Tuesday 28 February 2017
In a world where there is a plethora of choice for the same products, studying your customer journey is essential.
What is the customer journey?
The customer journey, a beautiful expression used to describe the user’s interactions with your site. It is defined by the number of steps between the moment a user access your site to the moment a person converts.
According to the definitions, the customer journey can include some outside steps. Here is a quick diagram of it including the 5 steps.
The discovery step covers how the user found your website. Did he/she found it through organic search, PPC, social media or anything?
The comparison step corresponds to the analysis of your product and its competition by your customer.
Here are some questions this step answers:
- Is your product well-priced?
- What features distinguish your product from your competitors’?
- Are you offering different prices across the web?
This step often happens offline or on other sites than yours.
That is why you should probably give a booster shot to your client by setting up a remarketing campaign to remind the customer-to-be about your product when he/she looks at your competitors’ products.
The consideration is the most important step of all, as it is all about the way of delivering information. If you provide the information on due time and in the right quantity, that is where your site can make the difference between a conversion or a bounce.
The consideration step should answer the following questions:
- Do I have all the information I need?
- Is my perception of the product clear?
- Do I understand the T&Cs, shipping and other options?
- Am I satisfied with the information I found?
The commitment step is linked to the purchasing process. It is defined by its simplicity, its speed and its convenience.
Here are some elements that should be considered:
- How long is the process?
- Can you checkout without creating an account?
- Do you accept credit card? Paypal? Other payment methods?
- Do you offer a money-back guarantee?
All these tiny elements make a major difference.
In the case of a website, selling products may require an occasional renewal that is where retention becomes crucial.
What is retention about? Retention is about impressing your brand in the memory of your customer.
Here are some ideas on how to increase retention:
- Run a referral programme
- Run a loyalty programme
- Run an email campaign
These five steps can make the perfect customer journey, but there is always room for improvement. Our next point will treat how to make a customer journey.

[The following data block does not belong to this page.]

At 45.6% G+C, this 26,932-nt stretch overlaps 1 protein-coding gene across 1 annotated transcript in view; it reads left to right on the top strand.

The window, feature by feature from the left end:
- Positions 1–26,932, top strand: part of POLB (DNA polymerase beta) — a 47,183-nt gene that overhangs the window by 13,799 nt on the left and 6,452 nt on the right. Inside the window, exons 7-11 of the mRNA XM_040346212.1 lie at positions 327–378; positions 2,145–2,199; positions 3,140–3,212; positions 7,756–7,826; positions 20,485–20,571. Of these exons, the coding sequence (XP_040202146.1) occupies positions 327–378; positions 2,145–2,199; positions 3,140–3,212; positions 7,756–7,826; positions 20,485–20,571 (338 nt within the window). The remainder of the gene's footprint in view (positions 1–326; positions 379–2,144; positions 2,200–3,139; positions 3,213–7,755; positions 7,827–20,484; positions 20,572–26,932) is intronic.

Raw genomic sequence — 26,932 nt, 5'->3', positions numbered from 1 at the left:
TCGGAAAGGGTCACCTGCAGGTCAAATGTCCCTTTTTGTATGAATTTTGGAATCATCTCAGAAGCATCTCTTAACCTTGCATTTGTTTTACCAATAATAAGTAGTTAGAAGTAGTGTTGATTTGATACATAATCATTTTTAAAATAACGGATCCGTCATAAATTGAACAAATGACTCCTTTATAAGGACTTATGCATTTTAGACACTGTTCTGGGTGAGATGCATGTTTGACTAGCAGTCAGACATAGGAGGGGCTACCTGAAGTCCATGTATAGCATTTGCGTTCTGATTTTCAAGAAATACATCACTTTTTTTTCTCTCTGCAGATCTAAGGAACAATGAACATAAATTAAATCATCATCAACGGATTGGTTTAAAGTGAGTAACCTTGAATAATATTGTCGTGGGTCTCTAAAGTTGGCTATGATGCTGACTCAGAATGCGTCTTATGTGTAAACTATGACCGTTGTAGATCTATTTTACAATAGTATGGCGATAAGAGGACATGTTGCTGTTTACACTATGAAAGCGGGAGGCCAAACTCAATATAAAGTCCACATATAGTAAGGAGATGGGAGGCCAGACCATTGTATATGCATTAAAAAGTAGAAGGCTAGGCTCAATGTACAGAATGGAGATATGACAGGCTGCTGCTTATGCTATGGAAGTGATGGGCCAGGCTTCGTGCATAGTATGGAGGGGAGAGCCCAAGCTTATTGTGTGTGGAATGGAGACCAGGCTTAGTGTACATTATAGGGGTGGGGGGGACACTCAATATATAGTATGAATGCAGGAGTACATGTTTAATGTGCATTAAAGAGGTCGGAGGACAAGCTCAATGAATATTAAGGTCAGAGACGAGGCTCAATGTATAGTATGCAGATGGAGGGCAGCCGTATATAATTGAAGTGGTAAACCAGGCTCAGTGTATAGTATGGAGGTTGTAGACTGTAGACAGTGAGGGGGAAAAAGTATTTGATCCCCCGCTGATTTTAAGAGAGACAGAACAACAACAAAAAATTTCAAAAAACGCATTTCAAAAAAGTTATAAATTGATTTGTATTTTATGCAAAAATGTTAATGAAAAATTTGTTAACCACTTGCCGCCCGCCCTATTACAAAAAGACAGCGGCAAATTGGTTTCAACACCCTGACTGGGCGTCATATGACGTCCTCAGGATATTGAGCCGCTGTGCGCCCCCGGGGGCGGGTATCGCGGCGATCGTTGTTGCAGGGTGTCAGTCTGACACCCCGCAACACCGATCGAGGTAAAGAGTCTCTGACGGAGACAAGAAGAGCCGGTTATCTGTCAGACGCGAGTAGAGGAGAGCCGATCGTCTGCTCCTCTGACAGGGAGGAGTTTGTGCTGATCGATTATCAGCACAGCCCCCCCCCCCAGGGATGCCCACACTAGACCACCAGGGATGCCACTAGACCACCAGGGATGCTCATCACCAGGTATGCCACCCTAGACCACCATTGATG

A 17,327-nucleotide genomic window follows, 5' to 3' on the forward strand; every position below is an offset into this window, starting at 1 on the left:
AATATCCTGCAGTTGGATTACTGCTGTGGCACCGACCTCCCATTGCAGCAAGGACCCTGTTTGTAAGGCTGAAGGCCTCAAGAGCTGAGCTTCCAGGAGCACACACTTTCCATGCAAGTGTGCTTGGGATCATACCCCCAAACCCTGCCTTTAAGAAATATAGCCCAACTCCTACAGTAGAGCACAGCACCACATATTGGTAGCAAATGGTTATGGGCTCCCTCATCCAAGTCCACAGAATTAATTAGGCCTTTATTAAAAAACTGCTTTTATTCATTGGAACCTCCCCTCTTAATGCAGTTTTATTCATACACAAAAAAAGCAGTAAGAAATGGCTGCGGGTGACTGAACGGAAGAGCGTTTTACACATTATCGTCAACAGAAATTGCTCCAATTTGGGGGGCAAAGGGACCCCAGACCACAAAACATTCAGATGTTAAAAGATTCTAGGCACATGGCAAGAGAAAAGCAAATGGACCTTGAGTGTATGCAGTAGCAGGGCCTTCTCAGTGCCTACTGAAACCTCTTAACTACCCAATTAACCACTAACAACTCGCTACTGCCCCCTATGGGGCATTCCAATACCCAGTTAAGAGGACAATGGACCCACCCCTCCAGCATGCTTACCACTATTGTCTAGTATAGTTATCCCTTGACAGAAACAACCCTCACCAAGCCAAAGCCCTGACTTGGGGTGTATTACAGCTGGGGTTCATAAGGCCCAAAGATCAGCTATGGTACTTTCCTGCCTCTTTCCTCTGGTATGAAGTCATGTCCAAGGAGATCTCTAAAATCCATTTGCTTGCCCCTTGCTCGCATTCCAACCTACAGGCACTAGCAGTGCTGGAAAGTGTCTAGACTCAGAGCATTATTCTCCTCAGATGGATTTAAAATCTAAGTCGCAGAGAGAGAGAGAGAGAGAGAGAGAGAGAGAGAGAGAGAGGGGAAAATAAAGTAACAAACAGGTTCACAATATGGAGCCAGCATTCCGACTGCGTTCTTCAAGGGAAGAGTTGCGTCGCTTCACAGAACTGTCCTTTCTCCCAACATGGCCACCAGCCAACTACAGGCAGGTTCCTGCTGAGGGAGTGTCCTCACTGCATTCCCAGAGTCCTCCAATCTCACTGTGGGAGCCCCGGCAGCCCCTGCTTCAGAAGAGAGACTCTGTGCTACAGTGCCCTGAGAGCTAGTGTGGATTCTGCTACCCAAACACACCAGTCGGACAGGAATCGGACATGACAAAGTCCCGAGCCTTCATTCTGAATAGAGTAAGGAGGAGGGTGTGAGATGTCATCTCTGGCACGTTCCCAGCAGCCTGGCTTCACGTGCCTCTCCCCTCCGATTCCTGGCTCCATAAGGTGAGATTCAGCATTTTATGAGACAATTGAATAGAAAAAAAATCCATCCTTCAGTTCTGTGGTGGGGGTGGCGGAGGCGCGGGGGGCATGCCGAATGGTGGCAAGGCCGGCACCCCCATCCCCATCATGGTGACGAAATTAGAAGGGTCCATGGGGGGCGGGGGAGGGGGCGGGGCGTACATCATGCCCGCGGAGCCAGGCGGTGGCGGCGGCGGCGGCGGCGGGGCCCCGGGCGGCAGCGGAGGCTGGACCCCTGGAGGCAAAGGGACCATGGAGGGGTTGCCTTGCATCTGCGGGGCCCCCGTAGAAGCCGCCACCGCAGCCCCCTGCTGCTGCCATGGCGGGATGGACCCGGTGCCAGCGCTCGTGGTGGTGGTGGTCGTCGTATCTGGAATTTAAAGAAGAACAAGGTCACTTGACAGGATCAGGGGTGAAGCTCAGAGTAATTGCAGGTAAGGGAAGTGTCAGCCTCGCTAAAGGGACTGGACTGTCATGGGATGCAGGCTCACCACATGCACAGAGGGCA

How to make a customer journey work for your business?
The customer journey depends on from one site to the other. It is important to understand your needs to get the most adapted one to your business.
Defining your business needs
The following questions will help you define a proper approach:
- Is your business local, national or global?
- Is your brand well-known or unknown?
- Do you accept payments in various currencies?
- Do you offer multiple shopping options?
- Do you run marketing campaigns?
- Do you operate a loyalty programme?
All these questions may seem useless but they may help you build a real customer journey leading to rises in profits as well as in a reduction in shopping cart abandonment, provided you place the customer at the centre of your reflection.
Finding the solution for your business model
Every business is different, every customer is as well. So, what makes it so different?
First of all, the typology of product or services that you sell. Do you sell consumer goods, services, professional goods? The type of goods you sell will define the expectations of your target market.
E.g.: Let us pretend site A is selling clothing to everyone and site B is selling uniforms to companies. Site A is expected to have a consumer-focused approach while site B, a business-focused approach.
What does it mean?
Meanwhile site A will sell products by the unit and will target individual customers, site B will have to consider VAT numbers within its checkout process.
Every solution will differ from site to site but we can split them across 3 main categories:
Private customers are probably the simplest but the most varied customers to target.
Despite the simplicity of the checkout you may have to consider:
- Multiple payment technologies
- Exit-intent offers
- Loyalty programmes
- Regular offers
- Mailing lists
- One-click checkouts
Business-focused sites will not convert massively, however, they should be able to handle massive orders.
Here are some elements to consider:
- Returning business customer
- VAT integration
- Discounts on bulk orders
- Direct-debit if needed
Mixed focus sites are probably the most complex to handle due to the variety of customers. In the end, for this type of site, you will probably end up having two sections within your site in order to cover the extreme diversity of the audience you target.
Capitalising on it
If you are ready to look at your clients in a non-biased way, you may be able to change your approach and develop your business.
The choice is yours, are you ready to capitalise on it?
“Change is the law of life. And those who look only to the past and present are certain to miss the future” – John F. Kennedy